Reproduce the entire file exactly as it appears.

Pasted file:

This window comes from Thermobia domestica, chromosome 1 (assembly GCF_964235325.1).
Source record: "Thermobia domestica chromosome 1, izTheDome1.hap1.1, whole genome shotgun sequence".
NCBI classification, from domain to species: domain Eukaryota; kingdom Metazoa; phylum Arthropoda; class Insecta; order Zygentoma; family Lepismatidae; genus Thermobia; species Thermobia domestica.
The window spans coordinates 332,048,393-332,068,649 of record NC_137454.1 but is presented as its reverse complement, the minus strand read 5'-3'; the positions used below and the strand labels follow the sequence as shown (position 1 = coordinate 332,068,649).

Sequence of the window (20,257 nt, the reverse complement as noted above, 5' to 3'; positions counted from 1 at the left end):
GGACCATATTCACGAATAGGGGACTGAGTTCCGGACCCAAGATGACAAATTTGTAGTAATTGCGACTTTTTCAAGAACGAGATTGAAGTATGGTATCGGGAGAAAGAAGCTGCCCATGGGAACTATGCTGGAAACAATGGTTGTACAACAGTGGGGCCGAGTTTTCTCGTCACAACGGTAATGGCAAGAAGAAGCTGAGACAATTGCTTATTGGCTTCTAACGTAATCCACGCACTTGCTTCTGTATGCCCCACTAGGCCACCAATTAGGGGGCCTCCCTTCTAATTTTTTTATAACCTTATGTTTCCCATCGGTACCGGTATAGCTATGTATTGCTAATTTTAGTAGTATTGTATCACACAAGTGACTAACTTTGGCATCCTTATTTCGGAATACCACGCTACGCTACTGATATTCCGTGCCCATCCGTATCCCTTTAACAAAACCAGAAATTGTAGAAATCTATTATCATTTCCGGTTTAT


This window comes from Thermobia domestica, chromosome 1 (assembly GCF_964235325.1).
Source record: "Thermobia domestica chromosome 1, izTheDome1.hap1.1, whole genome shotgun sequence".
NCBI classification, from domain to species: domain Eukaryota; kingdom Metazoa; phylum Arthropoda; class Insecta; order Zygentoma; family Lepismatidae; genus Thermobia; species Thermobia domestica.
The window spans coordinates 332,048,393-332,068,649 of record NC_137454.1 but is presented as its reverse complement, the minus strand read 5'-3'; the positions used below and the strand labels follow the sequence as shown (position 1 = coordinate 332,068,649).

Sequence of the window (20,257 nt, the reverse complement as noted above, 5' to 3'; positions counted from 1 at the left end):
GGACCATATTCACGAATAGGGGACTGAGTTCCGGACCCAAGATGACAAATTTGTAGTAATTGCGACTTTTTCAAGAACGAGATTGAAGTATGGTATCGGGAGAAAGAAGCTGCCCATGGGAACTATGCTGGAAACAATGGTTGTACAACAGTGGGGCCGAGTTTTCTCGTCACAACGGTAATGGCAAGAAGAAGCTGAGACAATTGCTTATTGGCTTCTAACGTAATCCACGCACTTGCTTCTGTATGCCCCACTAGGCCACCAATTAGGGGGCCTCCCTTCTAATTTTTTTATAACCTTATGTTTCCCATCGGTACCGGTATAGCTATGTATTGCTAATTTTAGTAGTATTGTATCACACAAGTGACTAACTTTGGCATCCTTATTTCGGAATACCACGCTACGCTACTGATATTCCGTGCCCATCCGTATCCCTTTAACAAAACCAGAAATTGTAGAAATCTATTATCATTTCCGGTTTAT